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George Clooney’s Suburbicon is a hidden gem

By in Culture

Set in a quixotic 1950s suburb, the movie Suburbicon, directed by George Clooney, follows the tale of two neighbouring families: the Mayerses, a black family who are new to the neighbourhood, and the Lodges, a white family who are long-time residents of the town.

Being that the movie is set in the United States during the 1950s and the Mayerses are the first black family to move into a previously all-white neighbourhood, racial turmoil ensues. While the Mayerses are trying to settle into their new home, they are being profiled by their fellow townspeople due to their race. As this is all happening, the insidious behaviour going on next door with the Lodges is being ignored.

The literal and figurative juxtaposition of the two families sheds light on the issue of racial profiling in a way that would sound almost ridiculous if it weren’t based in truth.

Suburbicon is loosely based on Levittown, Pa., one of the first mass-produced suburbs in the United States. Though it made history as the model for post-war suburbs, it was also infamous for its racist policies of rejecting black homebuyers until this practice was discontinued for being unconstitutional.

The story of the Lodges’ clandestine crimes takes up most of the movie. Right off the bat, the mother of the family, Rose, is murdered by home invaders. She leaves behind a son, Nicky, and a husband, Gardner. Her sister, Margaret, then moves in to help take care of the house and Nicky, and this is when things begin to go south.

The Lodges quickly get tied up in blackmail, coercion, insurance fraud and even murder to cover up their trail of lies and surreptitious relationships. Though the two plot lines of the film are interwoven, the families are kept separate on all grounds except for the relationship between the children. Nicky Lodge and Andy Mayers form an unlikely friendship bonding over baseball and pet snakes, which gives the otherwise dark thriller a note of hope.

Apart from the complexity of the plot, the movie is very visually appealing. Clooney makes use of all the quintessential aesthetic elements of the 50s, from the muted pastel colour palette and the ugly but endearing home and office decorations to the deceptive perfection of surface appearances.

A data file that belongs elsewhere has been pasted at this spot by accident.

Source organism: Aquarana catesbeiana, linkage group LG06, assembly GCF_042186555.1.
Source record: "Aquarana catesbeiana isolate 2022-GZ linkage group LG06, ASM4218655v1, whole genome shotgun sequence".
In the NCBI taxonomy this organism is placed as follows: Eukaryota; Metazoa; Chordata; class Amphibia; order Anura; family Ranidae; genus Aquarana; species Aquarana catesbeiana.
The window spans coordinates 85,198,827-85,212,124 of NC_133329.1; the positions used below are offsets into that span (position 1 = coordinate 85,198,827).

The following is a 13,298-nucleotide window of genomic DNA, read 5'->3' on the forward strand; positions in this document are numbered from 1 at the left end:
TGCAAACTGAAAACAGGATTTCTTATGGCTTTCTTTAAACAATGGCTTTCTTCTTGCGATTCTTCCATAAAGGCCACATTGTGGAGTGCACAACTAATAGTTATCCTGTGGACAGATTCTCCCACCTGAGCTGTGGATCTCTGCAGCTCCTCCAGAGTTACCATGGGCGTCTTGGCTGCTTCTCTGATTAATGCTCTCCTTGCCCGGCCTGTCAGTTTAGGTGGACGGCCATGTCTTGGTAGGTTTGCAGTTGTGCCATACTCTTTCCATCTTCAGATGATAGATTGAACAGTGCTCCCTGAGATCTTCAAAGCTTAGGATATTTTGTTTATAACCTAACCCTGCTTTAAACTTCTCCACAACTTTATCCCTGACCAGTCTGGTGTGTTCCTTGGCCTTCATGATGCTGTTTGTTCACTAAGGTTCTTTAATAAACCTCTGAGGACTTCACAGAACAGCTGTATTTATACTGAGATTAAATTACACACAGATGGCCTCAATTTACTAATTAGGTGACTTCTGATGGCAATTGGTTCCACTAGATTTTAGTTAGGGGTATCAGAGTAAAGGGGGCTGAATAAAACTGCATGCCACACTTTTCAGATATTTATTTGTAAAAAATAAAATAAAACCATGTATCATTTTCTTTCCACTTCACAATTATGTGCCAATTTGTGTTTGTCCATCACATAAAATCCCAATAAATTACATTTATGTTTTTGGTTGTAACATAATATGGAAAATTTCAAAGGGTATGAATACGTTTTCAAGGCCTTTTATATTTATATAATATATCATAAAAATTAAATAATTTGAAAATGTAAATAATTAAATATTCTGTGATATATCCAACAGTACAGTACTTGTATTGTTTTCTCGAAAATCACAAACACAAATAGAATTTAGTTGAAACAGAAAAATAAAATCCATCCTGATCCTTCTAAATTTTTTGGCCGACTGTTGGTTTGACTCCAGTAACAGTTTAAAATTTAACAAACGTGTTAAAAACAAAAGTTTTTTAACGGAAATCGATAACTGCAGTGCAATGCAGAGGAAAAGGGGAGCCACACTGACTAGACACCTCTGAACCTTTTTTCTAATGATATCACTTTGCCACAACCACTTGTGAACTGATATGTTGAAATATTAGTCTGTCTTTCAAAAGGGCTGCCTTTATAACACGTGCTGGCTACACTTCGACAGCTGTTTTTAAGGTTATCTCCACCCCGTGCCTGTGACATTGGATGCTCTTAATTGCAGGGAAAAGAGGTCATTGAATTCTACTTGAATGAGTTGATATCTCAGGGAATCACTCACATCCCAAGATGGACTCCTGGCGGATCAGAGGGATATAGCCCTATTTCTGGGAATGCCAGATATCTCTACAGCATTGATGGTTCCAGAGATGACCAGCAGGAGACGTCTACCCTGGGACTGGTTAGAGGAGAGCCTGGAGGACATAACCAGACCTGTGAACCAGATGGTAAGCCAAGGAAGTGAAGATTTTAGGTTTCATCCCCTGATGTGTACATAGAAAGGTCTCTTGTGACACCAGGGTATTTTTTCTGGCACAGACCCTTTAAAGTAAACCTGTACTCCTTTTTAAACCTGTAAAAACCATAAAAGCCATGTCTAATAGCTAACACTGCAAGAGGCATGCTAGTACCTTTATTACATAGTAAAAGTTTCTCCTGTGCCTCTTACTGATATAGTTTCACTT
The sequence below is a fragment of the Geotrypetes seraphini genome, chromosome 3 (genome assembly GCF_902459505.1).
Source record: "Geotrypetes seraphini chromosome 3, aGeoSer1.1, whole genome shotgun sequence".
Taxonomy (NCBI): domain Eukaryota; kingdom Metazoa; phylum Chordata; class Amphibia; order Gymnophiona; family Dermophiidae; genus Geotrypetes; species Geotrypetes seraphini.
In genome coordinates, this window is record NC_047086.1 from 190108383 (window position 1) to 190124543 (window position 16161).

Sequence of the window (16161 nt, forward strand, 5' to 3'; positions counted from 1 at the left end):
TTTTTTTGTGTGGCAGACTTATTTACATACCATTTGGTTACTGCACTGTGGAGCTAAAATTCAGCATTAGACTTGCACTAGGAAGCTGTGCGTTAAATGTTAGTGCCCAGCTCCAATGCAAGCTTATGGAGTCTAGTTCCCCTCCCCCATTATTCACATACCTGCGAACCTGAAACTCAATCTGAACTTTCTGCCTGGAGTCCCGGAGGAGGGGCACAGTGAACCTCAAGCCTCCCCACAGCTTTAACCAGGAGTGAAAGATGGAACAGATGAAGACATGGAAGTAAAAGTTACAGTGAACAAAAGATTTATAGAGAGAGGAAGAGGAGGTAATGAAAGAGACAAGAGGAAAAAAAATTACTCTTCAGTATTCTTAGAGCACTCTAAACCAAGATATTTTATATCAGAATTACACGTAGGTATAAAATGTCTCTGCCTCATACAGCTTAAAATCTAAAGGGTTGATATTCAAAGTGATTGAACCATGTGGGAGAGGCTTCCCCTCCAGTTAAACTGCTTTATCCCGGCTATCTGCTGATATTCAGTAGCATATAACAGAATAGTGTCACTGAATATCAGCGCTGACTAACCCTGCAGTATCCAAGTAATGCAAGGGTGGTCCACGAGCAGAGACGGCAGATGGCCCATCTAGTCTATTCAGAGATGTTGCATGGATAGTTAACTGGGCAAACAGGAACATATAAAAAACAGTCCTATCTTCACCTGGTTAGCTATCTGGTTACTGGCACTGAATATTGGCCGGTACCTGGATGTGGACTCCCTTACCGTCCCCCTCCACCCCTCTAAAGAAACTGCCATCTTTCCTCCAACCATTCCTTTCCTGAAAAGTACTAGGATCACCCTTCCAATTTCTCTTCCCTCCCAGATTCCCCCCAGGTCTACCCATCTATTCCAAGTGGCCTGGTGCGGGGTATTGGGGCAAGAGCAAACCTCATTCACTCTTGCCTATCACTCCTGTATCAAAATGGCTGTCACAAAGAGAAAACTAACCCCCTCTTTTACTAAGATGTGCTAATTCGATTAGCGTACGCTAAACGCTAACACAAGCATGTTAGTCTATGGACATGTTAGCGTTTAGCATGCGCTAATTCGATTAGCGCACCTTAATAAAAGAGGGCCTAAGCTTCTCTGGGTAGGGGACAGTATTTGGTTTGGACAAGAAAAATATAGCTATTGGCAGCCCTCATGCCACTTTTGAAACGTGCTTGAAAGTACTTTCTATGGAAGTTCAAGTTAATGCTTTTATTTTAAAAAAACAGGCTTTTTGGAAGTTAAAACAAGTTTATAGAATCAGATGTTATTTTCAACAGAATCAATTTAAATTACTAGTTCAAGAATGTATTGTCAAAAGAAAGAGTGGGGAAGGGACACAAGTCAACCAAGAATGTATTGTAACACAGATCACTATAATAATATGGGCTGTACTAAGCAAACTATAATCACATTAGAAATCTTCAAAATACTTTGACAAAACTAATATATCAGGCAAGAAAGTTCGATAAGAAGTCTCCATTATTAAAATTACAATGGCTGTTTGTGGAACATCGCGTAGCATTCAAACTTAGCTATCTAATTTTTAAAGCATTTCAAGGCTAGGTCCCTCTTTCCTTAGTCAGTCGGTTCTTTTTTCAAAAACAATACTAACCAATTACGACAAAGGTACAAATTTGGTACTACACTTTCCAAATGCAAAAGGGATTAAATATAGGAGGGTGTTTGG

The soundtrack, done by the captivatingly talented Alexandre Desplat, is reminiscent of vintage horror-movie soundtracks, such as those in the 1958 film Horror of Dracula and the 1957 film The Curse of Frankenstein, with sprinklings of smooth elevator jazz and a timeless feel that blankets the entire score.

With all these standout elements considered, at first, it is hard to see why the movie did so poorly in theatres. It came nowhere near breaking even on its $25-million budget, making less than half of what was spent, and it was widely panned.

On a closer examination, one can see a few a factors that could have led to the failure of what should have been the ingredients to a great movie. First and most prominently, it was funded by The Weinstein Company, and the release of the movie unfortunately coincided with the explosion of sexual-harassment allegations against producer Harvey Weinstein. The actors and director have since spoken out against Harvey Weinstein.

Additionally, some critics believe that the plot of the Mayerses was overshadowed by that of the Lodges and that, in trying to bring light to the marginalization of black people, they were further marginalized due to the lack of an in-depth look into their lives. I would counter this by saying that there was no in-depth look into the life of the Mayerses because the Mayerses weren’t doing anything out of the ordinary.

They were living — or at least attempting to live — their everyday, normal lives: grocery shopping, doing yard work and getting mail. In the film, the townspeople were so enraged by black people daring to lead normal, everyday lives that they were blind to the insanity going on right next door.

Finally, it is possible that the world was not ready for a movie discussing underhanded racism because — especially with the rise of racist attitudes in the present-day United States — it would feel too much like a personal or close-to-home attack.

Regardless of why the film failed at the box office, Suburbicon is an excellent thriller with timely commentary on the history of racial tension in the United States. It may have been too challenging for mainstream success, but Suburbicon is a fantastic hidden gem that didn’t get the attention it deserved at release.

Tomilola Ojo

Graphic: Jaymie Stachyruk

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